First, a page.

TV shows that teach us more about American History
I genuinely miss Anthony Bourdain’s Parts Unknown. A show on CNN showed up parts of the world many of us didn’t get the chance to know or visit in our lifetimes. His passing left a big hole in what we could learn about the world. As someone who didn’t grow up in the US, it also taught me about where I live.
In the years since, TV shows about food have touched on American history and parts of this country that we don’t know. If you’re interested in food and finding out about American history you didn’t get taught in school; I can’t recommend these shows enough:
- Taste the Nation on Hulu. Taste the Nation, hosted by Top Chef host Padma Lakshmi covers food and culture in different cities.
- No Passport Required on PBS or Prime. Chef Marcus Samuelsson shines the light on immigrant communities in the US through food.
- Take Out on HBOmax is hosted by Lisa Ling and covers the food and culture of Asian-Americans and multiple generations of them, and grasps a unique part of the immigrant experience: how different it is for each generation, even within families.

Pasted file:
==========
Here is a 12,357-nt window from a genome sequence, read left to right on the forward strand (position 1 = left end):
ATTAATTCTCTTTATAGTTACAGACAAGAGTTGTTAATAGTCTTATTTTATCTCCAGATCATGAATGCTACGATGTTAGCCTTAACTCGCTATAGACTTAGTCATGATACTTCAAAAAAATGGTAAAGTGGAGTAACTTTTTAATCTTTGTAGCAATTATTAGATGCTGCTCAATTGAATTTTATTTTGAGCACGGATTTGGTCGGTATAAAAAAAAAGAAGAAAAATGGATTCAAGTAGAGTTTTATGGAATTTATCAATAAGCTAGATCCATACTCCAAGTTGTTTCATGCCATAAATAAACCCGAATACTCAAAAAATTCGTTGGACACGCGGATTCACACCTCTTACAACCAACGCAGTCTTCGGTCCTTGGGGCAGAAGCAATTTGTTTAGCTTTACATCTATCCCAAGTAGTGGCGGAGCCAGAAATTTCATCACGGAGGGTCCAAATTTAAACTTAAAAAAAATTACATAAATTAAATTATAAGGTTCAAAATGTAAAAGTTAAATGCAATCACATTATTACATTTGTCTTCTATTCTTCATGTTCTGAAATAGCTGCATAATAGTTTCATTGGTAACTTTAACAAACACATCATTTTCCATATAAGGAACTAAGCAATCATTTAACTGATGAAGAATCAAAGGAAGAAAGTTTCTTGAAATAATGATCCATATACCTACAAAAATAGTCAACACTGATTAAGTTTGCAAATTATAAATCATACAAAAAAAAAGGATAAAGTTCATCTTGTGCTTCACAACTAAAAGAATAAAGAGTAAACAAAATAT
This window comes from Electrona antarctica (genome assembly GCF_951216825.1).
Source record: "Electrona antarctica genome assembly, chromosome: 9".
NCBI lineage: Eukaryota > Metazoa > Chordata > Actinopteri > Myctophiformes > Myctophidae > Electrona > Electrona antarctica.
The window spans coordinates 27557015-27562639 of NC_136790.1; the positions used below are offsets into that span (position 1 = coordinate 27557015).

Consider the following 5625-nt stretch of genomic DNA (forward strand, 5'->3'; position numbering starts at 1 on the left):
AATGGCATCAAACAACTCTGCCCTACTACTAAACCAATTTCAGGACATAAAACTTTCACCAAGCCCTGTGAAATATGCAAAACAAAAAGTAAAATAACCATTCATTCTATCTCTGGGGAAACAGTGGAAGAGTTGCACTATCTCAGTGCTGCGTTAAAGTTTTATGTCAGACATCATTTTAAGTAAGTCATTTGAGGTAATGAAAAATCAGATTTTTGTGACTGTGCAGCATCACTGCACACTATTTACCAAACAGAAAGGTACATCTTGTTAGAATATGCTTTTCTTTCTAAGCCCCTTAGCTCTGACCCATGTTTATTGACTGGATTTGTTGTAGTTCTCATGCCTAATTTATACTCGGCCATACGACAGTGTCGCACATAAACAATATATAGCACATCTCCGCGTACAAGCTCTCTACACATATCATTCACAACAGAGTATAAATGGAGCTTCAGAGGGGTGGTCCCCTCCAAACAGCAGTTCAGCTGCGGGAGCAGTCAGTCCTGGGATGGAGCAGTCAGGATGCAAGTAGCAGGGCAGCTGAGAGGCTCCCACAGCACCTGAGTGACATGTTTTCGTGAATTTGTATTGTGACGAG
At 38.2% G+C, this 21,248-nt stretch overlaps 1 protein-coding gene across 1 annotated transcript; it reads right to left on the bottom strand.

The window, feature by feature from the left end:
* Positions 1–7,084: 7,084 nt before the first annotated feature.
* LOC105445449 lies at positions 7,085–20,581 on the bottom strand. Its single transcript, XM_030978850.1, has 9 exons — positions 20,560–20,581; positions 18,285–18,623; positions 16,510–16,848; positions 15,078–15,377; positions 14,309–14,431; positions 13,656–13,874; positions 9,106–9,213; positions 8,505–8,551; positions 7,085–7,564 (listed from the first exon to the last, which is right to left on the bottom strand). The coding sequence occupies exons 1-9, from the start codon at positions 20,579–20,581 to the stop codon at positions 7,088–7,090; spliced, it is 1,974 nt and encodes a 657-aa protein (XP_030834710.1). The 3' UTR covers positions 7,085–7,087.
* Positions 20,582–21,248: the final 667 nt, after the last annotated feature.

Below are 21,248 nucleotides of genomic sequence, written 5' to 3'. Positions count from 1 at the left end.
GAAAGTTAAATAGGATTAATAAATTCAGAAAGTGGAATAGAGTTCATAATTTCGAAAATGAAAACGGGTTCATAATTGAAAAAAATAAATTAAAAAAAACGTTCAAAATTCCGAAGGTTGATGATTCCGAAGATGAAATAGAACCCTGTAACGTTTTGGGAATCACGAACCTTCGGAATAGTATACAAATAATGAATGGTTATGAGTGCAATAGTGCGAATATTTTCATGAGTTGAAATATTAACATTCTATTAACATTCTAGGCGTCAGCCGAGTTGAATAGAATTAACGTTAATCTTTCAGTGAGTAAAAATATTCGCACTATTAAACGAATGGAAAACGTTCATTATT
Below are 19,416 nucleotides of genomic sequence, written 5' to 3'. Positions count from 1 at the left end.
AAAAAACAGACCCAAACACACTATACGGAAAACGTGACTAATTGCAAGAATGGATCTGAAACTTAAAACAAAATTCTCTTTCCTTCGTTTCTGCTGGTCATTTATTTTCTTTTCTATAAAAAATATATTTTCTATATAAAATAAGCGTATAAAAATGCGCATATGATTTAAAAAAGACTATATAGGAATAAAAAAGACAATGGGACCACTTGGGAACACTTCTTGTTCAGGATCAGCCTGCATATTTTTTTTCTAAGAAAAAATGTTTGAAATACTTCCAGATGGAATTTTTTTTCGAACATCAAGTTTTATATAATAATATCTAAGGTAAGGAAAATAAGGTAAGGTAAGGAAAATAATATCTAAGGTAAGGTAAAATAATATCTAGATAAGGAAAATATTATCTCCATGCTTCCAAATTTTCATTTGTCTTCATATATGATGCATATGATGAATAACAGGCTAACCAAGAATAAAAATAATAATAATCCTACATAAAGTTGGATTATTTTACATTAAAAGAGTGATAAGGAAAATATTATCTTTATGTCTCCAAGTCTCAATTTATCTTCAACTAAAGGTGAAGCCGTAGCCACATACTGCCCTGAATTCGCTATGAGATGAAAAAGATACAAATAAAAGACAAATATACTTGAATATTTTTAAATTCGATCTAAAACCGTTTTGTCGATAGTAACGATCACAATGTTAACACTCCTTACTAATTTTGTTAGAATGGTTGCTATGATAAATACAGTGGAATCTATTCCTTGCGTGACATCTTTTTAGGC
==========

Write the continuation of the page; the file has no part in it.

- High on Hog on Netflix details African American cuisine—something we should all learn more about.
- And—while not a food show—W. Kamau Bell’s United Shades of America on CNN, which follows racial and political conflicts around the United States. At the time of writing, this show airs every Sunday night.
And on the subject of race in America, W. Kamau Bell’s new book, Doing The Work, along with Katie Schatz, is an excellent workbook for personal work on anti-racism. This is a pivotal book, and everyone should buy it. Trust me.
I hope these show you something new about the US and its history. It’s a crucial time to ensure history, in its entirety, is shared.